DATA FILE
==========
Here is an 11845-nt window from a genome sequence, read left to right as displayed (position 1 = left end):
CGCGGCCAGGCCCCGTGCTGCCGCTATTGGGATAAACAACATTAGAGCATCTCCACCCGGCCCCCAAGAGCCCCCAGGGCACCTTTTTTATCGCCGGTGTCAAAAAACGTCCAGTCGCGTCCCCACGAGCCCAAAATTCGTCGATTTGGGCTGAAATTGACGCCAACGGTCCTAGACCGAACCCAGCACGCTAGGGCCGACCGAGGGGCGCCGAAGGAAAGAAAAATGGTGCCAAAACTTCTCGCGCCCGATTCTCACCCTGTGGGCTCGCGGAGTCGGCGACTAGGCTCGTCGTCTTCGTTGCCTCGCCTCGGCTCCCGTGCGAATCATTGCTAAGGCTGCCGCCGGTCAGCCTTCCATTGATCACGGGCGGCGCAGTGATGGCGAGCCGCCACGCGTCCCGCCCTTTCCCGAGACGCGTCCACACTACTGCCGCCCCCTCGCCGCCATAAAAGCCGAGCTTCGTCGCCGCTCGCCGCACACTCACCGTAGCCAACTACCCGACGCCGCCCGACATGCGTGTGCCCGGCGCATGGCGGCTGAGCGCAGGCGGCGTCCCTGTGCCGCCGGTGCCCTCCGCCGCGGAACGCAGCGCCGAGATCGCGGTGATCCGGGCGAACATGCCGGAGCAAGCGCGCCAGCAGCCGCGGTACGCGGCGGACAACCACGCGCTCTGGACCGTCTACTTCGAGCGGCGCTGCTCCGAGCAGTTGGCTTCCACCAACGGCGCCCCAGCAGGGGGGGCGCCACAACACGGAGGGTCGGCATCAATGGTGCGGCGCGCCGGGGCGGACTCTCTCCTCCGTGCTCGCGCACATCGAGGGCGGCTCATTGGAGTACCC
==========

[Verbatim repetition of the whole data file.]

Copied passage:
Here is an 11845-nt window from a genome sequence, read left to right as displayed (position 1 = left end):
CGCGGCCAGGCCCCGTGCTGCCGCTATTGGGATAAACAACATTAGAGCATCTCCACCCGGCCCCCAAGAGCCCCCAGGGCACCTTTTTTATCGCCGGTGTCAAAAAACGTCCAGTCGCGTCCCCACGAGCCCAAAATTCGTCGATTTGGGCTGAAATTGACGCCAACGGTCCTAGACCGAACCCAGCACGCTAGGGCCGACCGAGGGGCGCCGAAGGAAAGAAAAATGGTGCCAAAACTTCTCGCGCCCGATTCTCACCCTGTGGGCTCGCGGAGTCGGCGACTAGGCTCGTCGTCTTCGTTGCCTCGCCTCGGCTCCCGTGCGAATCATTGCTAAGGCTGCCGCCGGTCAGCCTTCCATTGATCACGGGCGGCGCAGTGATGGCGAGCCGCCACGCGTCCCGCCCTTTCCCGAGACGCGTCCACACTACTGCCGCCCCCTCGCCGCCATAAAAGCCGAGCTTCGTCGCCGCTCGCCGCACACTCACCGTAGCCAACTACCCGACGCCGCCCGACATGCGTGTGCCCGGCGCATGGCGGCTGAGCGCAGGCGGCGTCCCTGTGCCGCCGGTGCCCTCCGCCGCGGAACGCAGCGCCGAGATCGCGGTGATCCGGGCGAACATGCCGGAGCAAGCGCGCCAGCAGCCGCGGTACGCGGCGGACAACCACGCGCTCTGGACCGTCTACTTCGAGCGGCGCTGCTCCGAGCAGTTGGCTTCCACCAACGGCGCCCCAGCAGGGGGGGCGCCACAACACGGAGGGTCGGCATCAATGGTGCGGCGCGCCGGGGCGGACTCTCTCCTCCGTGCTCGCGCACATCGAGGGCGGCTCATTGGAGTACCC